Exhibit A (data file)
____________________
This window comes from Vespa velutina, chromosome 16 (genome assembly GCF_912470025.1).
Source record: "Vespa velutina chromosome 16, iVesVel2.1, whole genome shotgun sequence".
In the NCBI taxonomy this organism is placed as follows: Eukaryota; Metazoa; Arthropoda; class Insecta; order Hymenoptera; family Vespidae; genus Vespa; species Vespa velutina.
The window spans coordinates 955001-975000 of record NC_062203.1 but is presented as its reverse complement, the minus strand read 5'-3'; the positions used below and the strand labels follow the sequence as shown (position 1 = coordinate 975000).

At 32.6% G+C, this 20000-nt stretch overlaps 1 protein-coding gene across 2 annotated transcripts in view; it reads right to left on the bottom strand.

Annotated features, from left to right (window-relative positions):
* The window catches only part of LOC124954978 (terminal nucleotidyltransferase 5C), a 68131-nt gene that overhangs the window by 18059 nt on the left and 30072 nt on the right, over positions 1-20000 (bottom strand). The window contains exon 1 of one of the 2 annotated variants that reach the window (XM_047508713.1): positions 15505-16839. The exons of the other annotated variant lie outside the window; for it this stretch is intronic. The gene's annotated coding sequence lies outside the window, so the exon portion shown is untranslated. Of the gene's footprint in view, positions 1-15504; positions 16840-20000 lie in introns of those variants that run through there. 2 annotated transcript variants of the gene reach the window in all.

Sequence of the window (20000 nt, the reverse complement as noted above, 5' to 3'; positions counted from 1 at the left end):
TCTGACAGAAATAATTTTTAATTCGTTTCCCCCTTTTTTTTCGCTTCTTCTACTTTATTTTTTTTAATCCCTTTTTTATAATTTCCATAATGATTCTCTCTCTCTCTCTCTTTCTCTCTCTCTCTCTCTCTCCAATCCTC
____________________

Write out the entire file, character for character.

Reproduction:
This window comes from Vespa velutina, chromosome 16 (genome assembly GCF_912470025.1).
Source record: "Vespa velutina chromosome 16, iVesVel2.1, whole genome shotgun sequence".
In the NCBI taxonomy this organism is placed as follows: Eukaryota; Metazoa; Arthropoda; class Insecta; order Hymenoptera; family Vespidae; genus Vespa; species Vespa velutina.
The window spans coordinates 955001-975000 of record NC_062203.1 but is presented as its reverse complement, the minus strand read 5'-3'; the positions used below and the strand labels follow the sequence as shown (position 1 = coordinate 975000).

At 32.6% G+C, this 20000-nt stretch overlaps 1 protein-coding gene across 2 annotated transcripts in view; it reads right to left on the bottom strand.

Annotated features, from left to right (window-relative positions):
* The window catches only part of LOC124954978 (terminal nucleotidyltransferase 5C), a 68131-nt gene that overhangs the window by 18059 nt on the left and 30072 nt on the right, over positions 1-20000 (bottom strand). The window contains exon 1 of one of the 2 annotated variants that reach the window (XM_047508713.1): positions 15505-16839. The exons of the other annotated variant lie outside the window; for it this stretch is intronic. The gene's annotated coding sequence lies outside the window, so the exon portion shown is untranslated. Of the gene's footprint in view, positions 1-15504; positions 16840-20000 lie in introns of those variants that run through there. 2 annotated transcript variants of the gene reach the window in all.

Sequence of the window (20000 nt, the reverse complement as noted above, 5' to 3'; positions counted from 1 at the left end):
TCTGACAGAAATAATTTTTAATTCGTTTCCCCCTTTTTTTTCGCTTCTTCTACTTTATTTTTTTTAATCCCTTTTTTATAATTTCCATAATGATTCTCTCTCTCTCTCTCTTTCTCTCTCTCTCTCTCTCTCCAATCCTC